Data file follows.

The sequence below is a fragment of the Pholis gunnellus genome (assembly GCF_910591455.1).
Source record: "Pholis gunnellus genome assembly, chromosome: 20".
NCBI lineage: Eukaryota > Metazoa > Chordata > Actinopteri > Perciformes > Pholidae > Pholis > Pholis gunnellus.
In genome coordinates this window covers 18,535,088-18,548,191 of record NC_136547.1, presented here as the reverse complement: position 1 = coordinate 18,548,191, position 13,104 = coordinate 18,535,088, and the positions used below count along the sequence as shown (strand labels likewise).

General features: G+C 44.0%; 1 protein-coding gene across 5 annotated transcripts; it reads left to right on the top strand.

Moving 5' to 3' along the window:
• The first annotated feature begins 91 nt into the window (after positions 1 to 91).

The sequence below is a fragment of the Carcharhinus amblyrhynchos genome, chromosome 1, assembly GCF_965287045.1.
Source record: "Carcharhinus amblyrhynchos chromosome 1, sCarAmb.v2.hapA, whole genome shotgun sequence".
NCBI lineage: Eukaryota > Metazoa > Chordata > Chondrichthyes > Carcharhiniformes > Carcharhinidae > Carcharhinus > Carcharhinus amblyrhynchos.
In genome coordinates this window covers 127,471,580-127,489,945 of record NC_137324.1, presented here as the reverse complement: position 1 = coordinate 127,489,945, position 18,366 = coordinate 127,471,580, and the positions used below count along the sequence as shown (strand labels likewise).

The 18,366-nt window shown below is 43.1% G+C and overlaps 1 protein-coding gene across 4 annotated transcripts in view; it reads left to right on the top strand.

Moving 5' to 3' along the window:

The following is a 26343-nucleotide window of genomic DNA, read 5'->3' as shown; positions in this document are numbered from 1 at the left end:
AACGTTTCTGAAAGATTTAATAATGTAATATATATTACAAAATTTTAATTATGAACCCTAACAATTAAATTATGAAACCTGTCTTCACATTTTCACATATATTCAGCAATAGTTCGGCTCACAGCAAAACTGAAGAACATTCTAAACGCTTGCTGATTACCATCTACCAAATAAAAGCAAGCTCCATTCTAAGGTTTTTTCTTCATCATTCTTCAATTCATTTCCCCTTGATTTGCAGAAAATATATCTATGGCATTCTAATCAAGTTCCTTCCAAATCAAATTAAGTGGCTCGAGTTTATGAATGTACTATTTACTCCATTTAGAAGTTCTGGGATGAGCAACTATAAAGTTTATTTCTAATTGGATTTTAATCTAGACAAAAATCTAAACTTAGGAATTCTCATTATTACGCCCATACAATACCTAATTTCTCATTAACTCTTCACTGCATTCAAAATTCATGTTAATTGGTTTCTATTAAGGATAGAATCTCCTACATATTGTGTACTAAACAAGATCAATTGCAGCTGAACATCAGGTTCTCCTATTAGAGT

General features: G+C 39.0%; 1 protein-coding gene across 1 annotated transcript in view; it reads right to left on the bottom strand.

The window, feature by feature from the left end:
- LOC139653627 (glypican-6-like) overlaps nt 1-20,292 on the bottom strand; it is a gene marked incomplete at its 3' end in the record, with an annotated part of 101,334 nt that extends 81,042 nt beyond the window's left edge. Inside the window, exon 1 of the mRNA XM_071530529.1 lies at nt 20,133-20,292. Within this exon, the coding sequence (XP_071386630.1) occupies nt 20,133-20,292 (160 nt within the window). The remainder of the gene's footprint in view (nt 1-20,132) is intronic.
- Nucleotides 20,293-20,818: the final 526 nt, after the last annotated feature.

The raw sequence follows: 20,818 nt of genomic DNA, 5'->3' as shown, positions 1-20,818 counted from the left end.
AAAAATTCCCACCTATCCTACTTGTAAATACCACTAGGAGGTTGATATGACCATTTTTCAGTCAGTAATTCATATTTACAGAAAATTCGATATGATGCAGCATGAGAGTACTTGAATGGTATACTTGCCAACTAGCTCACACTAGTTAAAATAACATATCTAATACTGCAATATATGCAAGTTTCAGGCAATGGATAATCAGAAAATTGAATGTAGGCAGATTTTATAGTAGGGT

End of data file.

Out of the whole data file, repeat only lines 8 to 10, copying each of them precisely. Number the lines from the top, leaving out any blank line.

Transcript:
The sequence below is a fragment of the Carcharhinus amblyrhynchos genome, chromosome 1, assembly GCF_965287045.1.
Source record: "Carcharhinus amblyrhynchos chromosome 1, sCarAmb.v2.hapA, whole genome shotgun sequence".
NCBI lineage: Eukaryota > Metazoa > Chordata > Chondrichthyes > Carcharhiniformes > Carcharhinidae > Carcharhinus > Carcharhinus amblyrhynchos.